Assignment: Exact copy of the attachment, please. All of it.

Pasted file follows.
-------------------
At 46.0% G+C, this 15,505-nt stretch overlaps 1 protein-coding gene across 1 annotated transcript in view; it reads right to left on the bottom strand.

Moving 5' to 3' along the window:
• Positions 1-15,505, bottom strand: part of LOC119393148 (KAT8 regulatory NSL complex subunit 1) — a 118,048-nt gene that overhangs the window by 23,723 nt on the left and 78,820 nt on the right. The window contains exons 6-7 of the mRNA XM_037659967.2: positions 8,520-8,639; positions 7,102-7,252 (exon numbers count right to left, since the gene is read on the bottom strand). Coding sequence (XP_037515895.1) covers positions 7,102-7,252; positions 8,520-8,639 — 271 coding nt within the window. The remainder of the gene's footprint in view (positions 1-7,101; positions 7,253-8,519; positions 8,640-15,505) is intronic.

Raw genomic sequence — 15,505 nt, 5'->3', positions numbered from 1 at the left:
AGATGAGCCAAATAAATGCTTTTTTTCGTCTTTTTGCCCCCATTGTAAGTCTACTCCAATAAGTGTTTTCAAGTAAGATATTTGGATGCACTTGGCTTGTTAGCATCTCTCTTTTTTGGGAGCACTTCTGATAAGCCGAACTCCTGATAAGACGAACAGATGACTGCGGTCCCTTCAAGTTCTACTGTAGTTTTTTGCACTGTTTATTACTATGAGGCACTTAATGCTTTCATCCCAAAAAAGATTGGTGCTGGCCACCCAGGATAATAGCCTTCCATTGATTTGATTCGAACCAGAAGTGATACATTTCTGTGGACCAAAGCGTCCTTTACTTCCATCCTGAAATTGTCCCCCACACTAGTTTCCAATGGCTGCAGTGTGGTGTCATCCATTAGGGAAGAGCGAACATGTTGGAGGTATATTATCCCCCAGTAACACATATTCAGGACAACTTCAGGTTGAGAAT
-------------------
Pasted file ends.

At 46.0% G+C, this 15,505-nt stretch overlaps 1 protein-coding gene across 1 annotated transcript in view; it reads right to left on the bottom strand.

Moving 5' to 3' along the window:
• Positions 1-15,505, bottom strand: part of LOC119393148 (KAT8 regulatory NSL complex subunit 1) — a 118,048-nt gene that overhangs the window by 23,723 nt on the left and 78,820 nt on the right. The window contains exons 6-7 of the mRNA XM_037659967.2: positions 8,520-8,639; positions 7,102-7,252 (exon numbers count right to left, since the gene is read on the bottom strand). Coding sequence (XP_037515895.1) covers positions 7,102-7,252; positions 8,520-8,639 — 271 coding nt within the window. The remainder of the gene's footprint in view (positions 1-7,101; positions 7,253-8,519; positions 8,640-15,505) is intronic.

Raw genomic sequence — 15,505 nt, 5'->3', positions numbered from 1 at the left:
AGATGAGCCAAATAAATGCTTTTTTTCGTCTTTTTGCCCCCATTGTAAGTCTACTCCAATAAGTGTTTTCAAGTAAGATATTTGGATGCACTTGGCTTGTTAGCATCTCTCTTTTTTGGGAGCACTTCTGATAAGCCGAACTCCTGATAAGACGAACAGATGACTGCGGTCCCTTCAAGTTCTACTGTAGTTTTTTGCACTGTTTATTACTATGAGGCACTTAATGCTTTCATCCCAAAAAAGATTGGTGCTGGCCACCCAGGATAATAGCCTTCCATTGATTTGATTCGAACCAGAAGTGATACATTTCTGTGGACCAAAGCGTCCTTTACTTCCATCCTGAAATTGTCCCCCACACTAGTTTCCAATGGCTGCAGTGTGGTGTCATCCATTAGGGAAGAGCGAACATGTTGGAGGTATATTATCCCCCAGTAACACATATTCAGGACAACTTCAGGTTGAGAAT